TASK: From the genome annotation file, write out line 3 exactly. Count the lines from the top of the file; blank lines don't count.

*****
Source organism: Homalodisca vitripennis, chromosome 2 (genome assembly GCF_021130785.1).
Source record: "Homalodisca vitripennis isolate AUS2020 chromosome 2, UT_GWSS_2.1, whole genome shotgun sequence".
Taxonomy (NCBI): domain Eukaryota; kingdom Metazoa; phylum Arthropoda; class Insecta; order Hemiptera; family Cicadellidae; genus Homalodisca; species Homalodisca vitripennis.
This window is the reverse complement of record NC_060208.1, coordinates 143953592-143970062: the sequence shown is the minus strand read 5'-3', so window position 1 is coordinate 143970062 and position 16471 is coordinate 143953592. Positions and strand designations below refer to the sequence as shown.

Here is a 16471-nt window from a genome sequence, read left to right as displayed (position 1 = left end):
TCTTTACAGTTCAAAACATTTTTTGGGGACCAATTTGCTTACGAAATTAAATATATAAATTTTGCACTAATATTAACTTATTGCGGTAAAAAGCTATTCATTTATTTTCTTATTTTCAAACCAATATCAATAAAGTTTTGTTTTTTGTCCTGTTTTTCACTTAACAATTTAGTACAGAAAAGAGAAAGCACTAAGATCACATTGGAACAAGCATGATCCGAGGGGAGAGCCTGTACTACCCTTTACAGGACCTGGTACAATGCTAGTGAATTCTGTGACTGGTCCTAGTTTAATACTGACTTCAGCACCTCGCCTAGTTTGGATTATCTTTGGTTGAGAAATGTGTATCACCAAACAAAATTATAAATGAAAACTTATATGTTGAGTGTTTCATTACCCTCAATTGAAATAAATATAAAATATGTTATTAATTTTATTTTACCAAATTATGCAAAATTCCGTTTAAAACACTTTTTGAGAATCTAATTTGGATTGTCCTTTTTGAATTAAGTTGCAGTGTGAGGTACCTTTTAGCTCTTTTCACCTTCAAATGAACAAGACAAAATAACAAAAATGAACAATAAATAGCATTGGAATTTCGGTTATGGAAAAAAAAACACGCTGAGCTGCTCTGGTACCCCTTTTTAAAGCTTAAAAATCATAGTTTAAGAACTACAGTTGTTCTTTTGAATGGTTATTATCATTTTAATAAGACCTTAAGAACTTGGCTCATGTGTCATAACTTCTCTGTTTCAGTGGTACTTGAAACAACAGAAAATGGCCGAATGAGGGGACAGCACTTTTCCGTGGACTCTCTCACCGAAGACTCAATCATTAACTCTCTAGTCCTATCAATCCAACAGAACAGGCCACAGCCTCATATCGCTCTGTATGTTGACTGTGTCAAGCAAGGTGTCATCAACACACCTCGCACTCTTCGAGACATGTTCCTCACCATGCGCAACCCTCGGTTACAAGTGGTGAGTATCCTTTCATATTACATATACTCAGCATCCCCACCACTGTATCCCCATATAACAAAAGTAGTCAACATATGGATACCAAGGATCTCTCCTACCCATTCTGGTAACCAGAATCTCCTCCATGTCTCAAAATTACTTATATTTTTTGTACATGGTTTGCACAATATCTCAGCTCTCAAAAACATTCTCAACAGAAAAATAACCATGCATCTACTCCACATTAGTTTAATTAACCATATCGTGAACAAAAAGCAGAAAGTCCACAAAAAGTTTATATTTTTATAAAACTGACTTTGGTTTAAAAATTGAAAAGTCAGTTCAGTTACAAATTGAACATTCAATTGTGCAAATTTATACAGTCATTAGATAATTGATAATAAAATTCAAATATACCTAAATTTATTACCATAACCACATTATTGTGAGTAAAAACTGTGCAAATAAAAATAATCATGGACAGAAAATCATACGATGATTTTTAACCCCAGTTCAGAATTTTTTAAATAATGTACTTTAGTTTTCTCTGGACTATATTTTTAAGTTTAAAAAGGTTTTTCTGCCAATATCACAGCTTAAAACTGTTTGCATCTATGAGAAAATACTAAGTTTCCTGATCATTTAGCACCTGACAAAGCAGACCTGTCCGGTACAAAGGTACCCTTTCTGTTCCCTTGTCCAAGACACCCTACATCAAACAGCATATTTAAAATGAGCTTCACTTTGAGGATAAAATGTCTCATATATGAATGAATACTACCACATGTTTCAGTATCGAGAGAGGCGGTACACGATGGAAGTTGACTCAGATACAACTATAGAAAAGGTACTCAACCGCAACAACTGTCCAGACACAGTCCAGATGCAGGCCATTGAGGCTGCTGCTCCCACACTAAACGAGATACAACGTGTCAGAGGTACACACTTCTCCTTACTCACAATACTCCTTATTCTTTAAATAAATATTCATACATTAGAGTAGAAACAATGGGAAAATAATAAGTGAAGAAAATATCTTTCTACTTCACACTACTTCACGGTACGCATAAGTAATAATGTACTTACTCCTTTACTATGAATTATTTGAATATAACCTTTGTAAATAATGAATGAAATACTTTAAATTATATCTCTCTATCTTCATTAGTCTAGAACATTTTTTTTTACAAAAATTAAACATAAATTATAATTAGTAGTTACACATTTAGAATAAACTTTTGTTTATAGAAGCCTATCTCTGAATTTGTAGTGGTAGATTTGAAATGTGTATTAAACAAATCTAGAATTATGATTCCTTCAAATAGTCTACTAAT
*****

Taxonomy (NCBI): domain Eukaryota; kingdom Metazoa; phylum Arthropoda; class Insecta; order Hemiptera; family Cicadellidae; genus Homalodisca; species Homalodisca vitripennis.